A Texas woman who was supposed to tie the knot last month instead died of coronavirus just five days after her what would have been her wedding.
Stephanie Lynn Smith, a 29-year-old alumni coordinator at South Plains College in Levelland, spent Nov. 13, her would-be wedding day, hospitalized with both COVID-19 and pneumonia, according to the obituary published by NBC News.
Smith’s fiancé Jamie Bassett, a 31-year-old data analyst, took to Facebook the day they were supposed to marry, juxtaposing the fantasy of the day with the reality.
“Today was supposed to be my wedding day,” he said. “Instead, Stephanie is in the hospital getting her oxygen levels up and I haven’t seen her in two days. This really sucks and I just want everything to not be this way.”
The couple, who met on a dating app in 2017, was supposed to marry that day in a scaled-down ceremony officiated by the bride-to-be’s older brother, in the Lubbock field where Basset had popped the question.
Nurses originally told Smith’s loved ones that her diagnosis “wasn’t super severe,” Bassett recalled.
The young woman seemed cheery on Nov. 15 when she took to Facebook about the nurses who “will get giddy for me when I show them a photo of my wedding gown.
“Not out of the woods….far from it,” she continued, noting though that she was “feeling every single prayer.”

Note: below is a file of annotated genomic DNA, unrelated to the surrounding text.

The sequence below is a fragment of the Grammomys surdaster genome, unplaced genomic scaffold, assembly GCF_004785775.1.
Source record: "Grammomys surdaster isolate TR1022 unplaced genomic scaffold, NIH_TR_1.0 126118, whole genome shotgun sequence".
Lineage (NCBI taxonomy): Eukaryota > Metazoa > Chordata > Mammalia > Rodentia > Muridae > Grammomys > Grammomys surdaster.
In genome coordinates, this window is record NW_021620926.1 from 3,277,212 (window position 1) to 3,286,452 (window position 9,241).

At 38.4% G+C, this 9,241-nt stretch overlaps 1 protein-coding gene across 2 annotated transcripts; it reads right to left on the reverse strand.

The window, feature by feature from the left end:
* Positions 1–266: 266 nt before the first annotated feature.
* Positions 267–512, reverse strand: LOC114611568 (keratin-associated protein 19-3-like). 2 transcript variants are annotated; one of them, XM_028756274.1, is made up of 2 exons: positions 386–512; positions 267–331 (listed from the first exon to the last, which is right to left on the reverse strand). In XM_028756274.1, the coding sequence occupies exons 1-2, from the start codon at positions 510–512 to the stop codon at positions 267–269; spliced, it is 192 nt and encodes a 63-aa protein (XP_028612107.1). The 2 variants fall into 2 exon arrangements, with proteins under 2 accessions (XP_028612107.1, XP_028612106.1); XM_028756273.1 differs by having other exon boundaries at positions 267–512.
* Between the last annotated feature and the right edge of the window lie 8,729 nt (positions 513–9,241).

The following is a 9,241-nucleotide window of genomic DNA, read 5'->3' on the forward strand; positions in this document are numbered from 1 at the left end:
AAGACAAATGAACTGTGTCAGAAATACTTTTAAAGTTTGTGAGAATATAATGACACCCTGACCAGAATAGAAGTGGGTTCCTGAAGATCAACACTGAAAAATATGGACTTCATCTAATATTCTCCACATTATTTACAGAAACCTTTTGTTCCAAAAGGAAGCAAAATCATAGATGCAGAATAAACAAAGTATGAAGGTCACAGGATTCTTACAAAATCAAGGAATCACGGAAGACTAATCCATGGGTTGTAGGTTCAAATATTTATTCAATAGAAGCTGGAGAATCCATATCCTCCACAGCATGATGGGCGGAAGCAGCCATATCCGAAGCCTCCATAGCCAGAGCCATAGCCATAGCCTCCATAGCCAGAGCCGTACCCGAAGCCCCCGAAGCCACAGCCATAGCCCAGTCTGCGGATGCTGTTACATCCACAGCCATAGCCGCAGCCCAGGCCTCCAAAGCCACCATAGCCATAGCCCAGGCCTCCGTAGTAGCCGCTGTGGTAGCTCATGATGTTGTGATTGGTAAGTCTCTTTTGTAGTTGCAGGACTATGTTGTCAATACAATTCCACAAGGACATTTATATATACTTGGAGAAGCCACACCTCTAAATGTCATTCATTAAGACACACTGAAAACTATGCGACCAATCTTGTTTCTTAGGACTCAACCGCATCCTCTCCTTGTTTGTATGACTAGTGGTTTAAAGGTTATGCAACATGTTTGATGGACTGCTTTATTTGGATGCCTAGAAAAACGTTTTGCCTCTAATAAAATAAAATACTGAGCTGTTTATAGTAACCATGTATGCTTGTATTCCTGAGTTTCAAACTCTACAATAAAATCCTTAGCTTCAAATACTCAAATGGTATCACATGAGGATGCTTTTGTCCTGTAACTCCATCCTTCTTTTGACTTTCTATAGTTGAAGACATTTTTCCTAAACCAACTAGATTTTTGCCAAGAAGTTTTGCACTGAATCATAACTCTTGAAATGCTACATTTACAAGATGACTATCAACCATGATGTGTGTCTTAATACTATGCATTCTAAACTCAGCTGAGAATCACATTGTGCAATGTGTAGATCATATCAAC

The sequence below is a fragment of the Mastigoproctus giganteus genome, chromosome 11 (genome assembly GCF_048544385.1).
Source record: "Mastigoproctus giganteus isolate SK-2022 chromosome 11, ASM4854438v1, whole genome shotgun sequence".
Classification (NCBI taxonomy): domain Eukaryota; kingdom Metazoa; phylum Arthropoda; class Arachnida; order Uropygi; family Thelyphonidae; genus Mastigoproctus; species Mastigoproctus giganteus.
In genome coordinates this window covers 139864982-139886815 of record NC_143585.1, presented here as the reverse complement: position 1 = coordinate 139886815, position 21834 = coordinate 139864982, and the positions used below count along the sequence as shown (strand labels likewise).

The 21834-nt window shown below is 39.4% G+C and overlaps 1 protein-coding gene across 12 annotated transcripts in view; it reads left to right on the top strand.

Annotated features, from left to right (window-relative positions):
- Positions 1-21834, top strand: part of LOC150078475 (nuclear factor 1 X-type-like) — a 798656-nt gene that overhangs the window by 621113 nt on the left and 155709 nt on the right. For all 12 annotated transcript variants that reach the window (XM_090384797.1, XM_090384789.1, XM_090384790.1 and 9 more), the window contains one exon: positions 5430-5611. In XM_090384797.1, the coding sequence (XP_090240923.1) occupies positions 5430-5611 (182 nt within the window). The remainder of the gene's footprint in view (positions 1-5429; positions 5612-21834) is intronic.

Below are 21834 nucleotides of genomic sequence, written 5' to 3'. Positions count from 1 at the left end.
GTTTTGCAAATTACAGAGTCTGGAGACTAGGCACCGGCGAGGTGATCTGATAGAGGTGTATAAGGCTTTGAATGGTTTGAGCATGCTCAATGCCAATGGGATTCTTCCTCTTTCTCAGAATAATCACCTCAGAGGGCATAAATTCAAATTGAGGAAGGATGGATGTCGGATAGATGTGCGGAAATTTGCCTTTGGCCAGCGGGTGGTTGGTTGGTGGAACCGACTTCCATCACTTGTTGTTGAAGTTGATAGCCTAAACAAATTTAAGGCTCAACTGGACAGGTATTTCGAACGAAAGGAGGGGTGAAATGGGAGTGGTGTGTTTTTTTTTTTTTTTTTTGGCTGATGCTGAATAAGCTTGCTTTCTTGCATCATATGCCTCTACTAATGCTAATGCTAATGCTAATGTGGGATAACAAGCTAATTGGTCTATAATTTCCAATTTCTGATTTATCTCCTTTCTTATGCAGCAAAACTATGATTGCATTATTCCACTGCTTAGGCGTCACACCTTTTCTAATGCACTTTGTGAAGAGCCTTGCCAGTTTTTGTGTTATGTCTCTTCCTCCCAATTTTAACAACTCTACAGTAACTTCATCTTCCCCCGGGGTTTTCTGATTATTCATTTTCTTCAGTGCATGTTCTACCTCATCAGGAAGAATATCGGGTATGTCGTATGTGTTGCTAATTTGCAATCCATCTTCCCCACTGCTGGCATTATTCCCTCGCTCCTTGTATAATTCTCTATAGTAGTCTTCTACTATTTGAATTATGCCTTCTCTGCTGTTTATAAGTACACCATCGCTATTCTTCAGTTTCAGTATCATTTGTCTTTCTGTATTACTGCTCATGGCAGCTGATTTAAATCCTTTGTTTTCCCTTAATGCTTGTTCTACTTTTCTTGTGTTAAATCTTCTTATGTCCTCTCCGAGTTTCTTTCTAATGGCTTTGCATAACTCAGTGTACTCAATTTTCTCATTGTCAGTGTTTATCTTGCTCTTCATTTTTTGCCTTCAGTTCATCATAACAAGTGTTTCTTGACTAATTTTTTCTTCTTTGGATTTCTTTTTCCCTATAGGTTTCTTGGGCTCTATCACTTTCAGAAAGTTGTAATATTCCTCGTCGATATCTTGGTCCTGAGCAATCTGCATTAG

Smith was suffering anxiety attacks — her mother believes the isolation was difficult for the social butterfly — when she was transferred to intensive care on Nov. 17, as hospital staffers thought monitoring her would be easier through the windows in her ICU room.
Even so, Bassett said the family was told the transfer “was not necessarily anything to be extremely concerned about.”
Smith did have contact with Bassett and her family over the phone and FaceTime at the time and they were granted permission to see her in-person early Nov. 18.
Though Bassett arrived to the hospital with Smith’s parents and brother by about 5:30 or 6 a.m., the young bride-to-be was already gone.
“They told us that they’d lost her pulse four times, and they brought her back three times with CPR, and for the last one they couldn’t get her pulse back,” said Bassett, who on Wednesday noted he feared that when the family was told they could visit — something only permitted if the patient was in serious condition.
“I was kind of dreading it and had that in the back of my mind the whole time we were driving to the hospital,” he said.
The family doesn’t know how Smith, who was diligent about wearing a mask, contracted the virus. Though she had worked on a rotating basis with two colleagues since the summer and had limited visitors in the months leading up to Nov. 18, she’d been given the green light to work remotely the two weeks prior to her wedding.
Smith, according to Bassett, was “someone that you don’t meet everyday” and “an uncommonly caring and loving person who just wants to fix the world.”